Suki settles in next to him. She stretches an arm over his chest. Her heartbeat steadies to match the gentle rhythm of Sokka’s, strong and sure and familiar by now. This is the longest stretch of time they’ve spent together, after months of unsurety, months of worry, months of hope. Every minute is a reminder that, yet again, it might not last.
Her arms feel soft with the deep satisfaction of a good workout. Her head is full of its usual concerns and calculations: how long until they find us, how long until the comet, how long have my girls been rotting behind bars while I’m free and lying on the beach—
But the clamoring is reduced to a gentle hum, not much louder than the bamboo and badgerfrogs outside. Quieter than Sokka’s heartbeat in her ear.
The moon sinks beneath the window sill with a final flash, like a wink and a smile from someone utterly fond.
“Out late again, huh?”
Zuko freezes with his leg in a high kick. His knee cocks with his focus broken, and Suki immediately sees how she could hook a foot behind the ankle he still has on the ground and pin him in three movements.
“Couldn’t sleep,” Zuko says. He puts his leg down. He glances at her over his shoulder, scar like an inkstain across his pale face in the half-light. “Want to fight?”
Zuko is good. Really good. He fights like he’s spent his whole life doing it. He fights like he’s had no choice. He’s not scrappy, exactly; it’s a clean fight and a fair one. There’s history there—tradition. Utility mixed with beauty mixed with spirit.
Suki knows, because it’s how she fights too.
Though it’s only been a few months since she first fought to survive, rather than honor her people and defend their right to live in peace. She gets the sense that hasn’t been the case for him.
His combat tells a story. It matches well with hers—he gives her a lot of energy to use against him. He’s less linear with it than other firebenders, though. He turns Suki’s blows back in on themselves; he slips into shadows and reappears where she didn’t expect to look; he lets himself partly fall to bring her down all the way.
He loses as often as he wins. It makes Suki curious.
“Why no firebending?” she asks when they take a break. “You don’t have to go easy on me.”
“I’m not,” Zuko laughs, “believe me. I didn’t want to wake anyone up.”
“Is that the only reason?”
Hair falls into his face. Even with her eyes well-adjusted, the dark washes him out into greys and blues. If she hadn’t seen Zuko in the daylight, she wouldn’t know what color his eyes were.
“No,” he admits.
Suki nods. She stands, holds a hand out, and pulls him out of his crouch on the forest floor.
“Where do you go for half the night?” Sokka asks over a cold bowl of sweet soup. “I know you’re not sleeping well. Do you need anything?”
“I’m fine, Sokka,” Suki says gently. She kisses him on the cheek. “I’ve just been training. I get enough sleep.”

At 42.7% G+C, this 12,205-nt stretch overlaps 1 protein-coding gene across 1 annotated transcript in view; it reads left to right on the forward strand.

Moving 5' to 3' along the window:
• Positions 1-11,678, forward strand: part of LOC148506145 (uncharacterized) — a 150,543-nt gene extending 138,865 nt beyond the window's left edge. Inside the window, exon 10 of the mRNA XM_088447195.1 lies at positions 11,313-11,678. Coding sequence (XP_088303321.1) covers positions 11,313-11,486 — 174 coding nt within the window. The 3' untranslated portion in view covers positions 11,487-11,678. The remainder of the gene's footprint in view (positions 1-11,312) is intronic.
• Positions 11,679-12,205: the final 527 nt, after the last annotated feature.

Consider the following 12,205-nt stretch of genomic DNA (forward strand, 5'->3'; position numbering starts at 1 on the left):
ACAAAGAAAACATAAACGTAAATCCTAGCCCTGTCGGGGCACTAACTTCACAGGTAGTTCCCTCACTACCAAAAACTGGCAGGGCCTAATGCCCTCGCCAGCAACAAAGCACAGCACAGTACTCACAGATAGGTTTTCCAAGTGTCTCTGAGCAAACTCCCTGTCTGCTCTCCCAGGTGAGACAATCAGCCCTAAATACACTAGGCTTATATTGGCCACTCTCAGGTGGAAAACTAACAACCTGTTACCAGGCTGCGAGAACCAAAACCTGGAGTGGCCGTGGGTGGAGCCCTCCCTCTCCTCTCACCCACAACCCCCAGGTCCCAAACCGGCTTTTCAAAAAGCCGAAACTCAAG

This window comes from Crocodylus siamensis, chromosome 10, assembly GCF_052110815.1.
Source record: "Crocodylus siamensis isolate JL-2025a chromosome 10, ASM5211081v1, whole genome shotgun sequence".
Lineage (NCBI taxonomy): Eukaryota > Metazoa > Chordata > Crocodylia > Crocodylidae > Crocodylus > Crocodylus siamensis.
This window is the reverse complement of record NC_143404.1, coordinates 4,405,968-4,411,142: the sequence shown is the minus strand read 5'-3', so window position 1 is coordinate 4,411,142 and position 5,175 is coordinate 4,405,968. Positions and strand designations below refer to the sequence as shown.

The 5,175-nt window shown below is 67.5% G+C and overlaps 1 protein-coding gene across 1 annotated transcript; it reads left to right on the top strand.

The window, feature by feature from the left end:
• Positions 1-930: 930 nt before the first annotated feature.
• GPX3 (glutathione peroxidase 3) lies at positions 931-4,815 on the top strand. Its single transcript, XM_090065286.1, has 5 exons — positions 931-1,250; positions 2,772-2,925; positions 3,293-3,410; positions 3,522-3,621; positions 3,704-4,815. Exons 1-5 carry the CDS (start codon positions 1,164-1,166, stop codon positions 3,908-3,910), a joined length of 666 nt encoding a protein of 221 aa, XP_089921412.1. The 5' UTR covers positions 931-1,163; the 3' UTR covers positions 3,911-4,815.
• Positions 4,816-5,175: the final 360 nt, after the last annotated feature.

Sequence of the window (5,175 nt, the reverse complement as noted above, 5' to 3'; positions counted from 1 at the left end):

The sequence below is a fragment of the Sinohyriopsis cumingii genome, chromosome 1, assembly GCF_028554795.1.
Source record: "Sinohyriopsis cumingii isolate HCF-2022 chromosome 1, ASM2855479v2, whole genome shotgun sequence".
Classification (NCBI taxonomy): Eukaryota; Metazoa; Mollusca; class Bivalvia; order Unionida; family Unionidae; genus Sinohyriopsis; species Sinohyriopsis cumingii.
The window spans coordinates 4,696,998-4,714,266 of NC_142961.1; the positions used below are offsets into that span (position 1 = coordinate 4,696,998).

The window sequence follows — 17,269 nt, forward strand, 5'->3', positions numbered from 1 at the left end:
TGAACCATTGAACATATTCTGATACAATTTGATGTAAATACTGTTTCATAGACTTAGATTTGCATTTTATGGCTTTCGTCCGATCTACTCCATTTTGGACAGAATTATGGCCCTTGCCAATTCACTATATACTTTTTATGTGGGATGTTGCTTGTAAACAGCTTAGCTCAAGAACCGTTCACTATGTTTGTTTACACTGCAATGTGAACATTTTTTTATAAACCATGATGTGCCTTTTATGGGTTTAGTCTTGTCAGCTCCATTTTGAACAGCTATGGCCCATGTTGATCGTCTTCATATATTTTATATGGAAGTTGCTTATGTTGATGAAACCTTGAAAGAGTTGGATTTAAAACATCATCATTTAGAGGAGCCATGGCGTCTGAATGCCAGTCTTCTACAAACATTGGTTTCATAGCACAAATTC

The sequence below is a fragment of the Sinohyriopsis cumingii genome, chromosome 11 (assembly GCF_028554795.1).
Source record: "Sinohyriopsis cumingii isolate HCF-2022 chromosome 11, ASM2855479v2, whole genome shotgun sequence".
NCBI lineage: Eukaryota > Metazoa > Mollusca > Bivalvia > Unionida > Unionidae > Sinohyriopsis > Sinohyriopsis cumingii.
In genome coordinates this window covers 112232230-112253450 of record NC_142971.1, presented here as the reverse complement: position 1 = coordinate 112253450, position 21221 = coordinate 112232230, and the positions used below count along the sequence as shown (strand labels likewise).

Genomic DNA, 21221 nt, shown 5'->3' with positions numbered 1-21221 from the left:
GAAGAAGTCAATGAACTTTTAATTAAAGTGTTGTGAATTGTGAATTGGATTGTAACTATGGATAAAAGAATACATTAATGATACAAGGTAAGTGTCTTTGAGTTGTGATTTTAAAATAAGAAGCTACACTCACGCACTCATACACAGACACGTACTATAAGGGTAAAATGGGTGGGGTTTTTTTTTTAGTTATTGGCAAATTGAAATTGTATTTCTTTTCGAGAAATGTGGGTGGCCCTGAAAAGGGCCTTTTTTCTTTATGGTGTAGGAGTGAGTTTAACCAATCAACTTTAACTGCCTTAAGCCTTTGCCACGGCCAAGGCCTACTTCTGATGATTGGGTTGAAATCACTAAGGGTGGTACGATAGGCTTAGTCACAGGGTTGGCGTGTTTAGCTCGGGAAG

“I just feel bad, thinking about you all alone,” he shrugs.
“I haven’t been alone, actually.” Suki steals a spoonful of his soup. “Mm! Katara did a great job.”
“Get used to it, because she made a barrel of this stuff.” Sokka rolls his eyes. “We’ll be eating it until the next comet. Who’s been staying up with you? Is Aang doing that thing again where he freaks out and trains for three days straight until he starts hallucinating Appa and Momo sword fighting?”
“No. When did he do that?” Suki asks, alarmed.
“Before the invasion. He didn’t want therapy or yoga, so we sheared a bunch of koala-sheep and he kept his pants.”
“It’s a long story,” Sokka says.
“Zuko’s been sparring with me,” she says, which is undoubtedly a shorter and simpler story than whatever Sokka is talking about.
“Huh,” Sokka says. He’s silent for a few seconds, staring into his soup. Then, abruptly, he says, “When does he ever sleep?”
“Great question,” Suki shrugs.
“I mean, seriously. He’s always dragging Aang to feel the sun before it’s even out. And you’re telling me he’s also awake on Suki time?”
“Maybe he naps?” she suggests.
“Maybe,” Sokka says in his Idea Voice, “he’s lying about meditating. He learned to sleep sitting up and he’s actually snoozing through half their firebending lessons.”
“Don’t say it so loud,” Suki quips, stealing another slurp of Sokka’s soup. “He’ll know you’re onto him.”
At this moment, Zuko wanders past, shirtless and running a towel through his hair. Sokka stares in exaggerated suspicion, and Suki, delighted by his commitment to the bit, matches the energy.
Zuko freezes, looks at them with something between bafflement and mortification, and snaps, “What?”
Suki feels a little guilty when he storms off. But in her defense, Sokka started laughing first.
“Do you know the story of Chin the Conqueror?” Suki asks, the next time she blocks a blow from Zuko.
“No,” he says. He ducks her arm, sweeps his leg, and lets her foot glance off his shoulder when she flips backwards.
“He was a tyrant, back in the days of Avatar Kyoshi.”
“Her,” Zuko grunts as he catches a tree branch and aims a two-legged kick at Suki’s solar plexus, “I’ve heard of.”